TOMS v. MERCANTILE ARCADE REALTY CORPORATION.
From a judgment in favor of defendant after trial before the court without a jury in an action to recover damages for personal injuries plaintiff appeals.
The undisputed facts are:
April 6, 1935, shortly before 9 o'clock in the morning, plaintiff started to descend a stairway, which led from the first floor of the Spring Arcade building to the basement. The stairway consisted of four steps leading downward to a landing and eight steps at right angles to the left of the landing, ending on the basement level. Plaintiff had entered the Spring Arcade building pursuant to directions from his employer that he see Mr. Rosing, who had offices in the basement of the Spring Arcade building, which building was owned by defendant Mercantile Arcade Realty Corporation, of which defendant C. J. Pearce was trustee.
At the time plaintiff started to descend, the four steps and the landing were illuminated by light from electroliers in the ceiling of the hallway. From the landing to the basement the stairway was dark, plaintiff being able to discern clearly only the first step and faintly the second step. He stepped onto the first step, and, on taking a second step, placed his foot upon a piece of lumber, which caused him to fall to the bottom of the stairway, as a result of which he suffered serious personal injuries. Plaintiff on several occasions, the last of which was about six months prior to the date of the accident, had used this stairway.
This is the sole question presented for our determination:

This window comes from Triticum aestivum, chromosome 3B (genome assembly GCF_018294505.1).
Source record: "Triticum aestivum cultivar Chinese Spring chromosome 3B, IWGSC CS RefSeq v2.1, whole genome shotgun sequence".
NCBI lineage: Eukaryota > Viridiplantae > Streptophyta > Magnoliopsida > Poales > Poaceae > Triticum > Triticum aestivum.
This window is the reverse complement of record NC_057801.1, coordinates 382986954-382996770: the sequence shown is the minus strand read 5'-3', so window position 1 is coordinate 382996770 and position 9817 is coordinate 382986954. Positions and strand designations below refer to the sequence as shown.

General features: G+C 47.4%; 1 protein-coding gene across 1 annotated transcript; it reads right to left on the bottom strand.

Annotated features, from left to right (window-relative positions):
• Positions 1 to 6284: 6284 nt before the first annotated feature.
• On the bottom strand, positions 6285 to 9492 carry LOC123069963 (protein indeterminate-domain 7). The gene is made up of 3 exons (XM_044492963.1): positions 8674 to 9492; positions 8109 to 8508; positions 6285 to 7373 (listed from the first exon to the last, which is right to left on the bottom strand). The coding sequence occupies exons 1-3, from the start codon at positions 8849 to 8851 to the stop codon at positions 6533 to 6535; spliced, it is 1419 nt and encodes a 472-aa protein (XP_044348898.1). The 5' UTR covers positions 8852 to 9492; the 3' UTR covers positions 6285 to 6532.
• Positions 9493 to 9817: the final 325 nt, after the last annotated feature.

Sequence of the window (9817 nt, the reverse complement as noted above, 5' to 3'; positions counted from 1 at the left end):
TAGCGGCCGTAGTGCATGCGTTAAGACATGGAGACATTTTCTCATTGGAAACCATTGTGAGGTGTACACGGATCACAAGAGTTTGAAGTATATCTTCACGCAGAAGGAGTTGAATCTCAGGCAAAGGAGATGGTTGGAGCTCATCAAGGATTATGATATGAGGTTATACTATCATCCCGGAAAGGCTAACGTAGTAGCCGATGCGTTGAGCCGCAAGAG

Was there substantial evidence to sustain the trial court's finding that defendant was contributorily negligent?
This question must be answered in the affirmative. The law is settled in this jurisdiction that, where different conclusions may reasonably be drawn by different minds from the evidence, the trial court's finding of fact will not be disturbed on appeal. Meindersee v. Meyers, 188 Cal. 498, 502, 205 P. 1078.
The conclusion either that plaintiff's conduct in proceeding down the darkened stairway was or was not consonant with the acts of a reasonably prudent person may reasonably be drawn from the facts in the present case. Applying the rule of law above stated, the trial court's finding that plaintiff did not act as a reasonably prudent person in proceeding down the darkened stairway, and was therefore contributorily negligent, finds substantial support in the evidence and will not be disturbed by this court.
The judgment is affirmed.
We concur: CRAIL, P. J.; WOOD, J.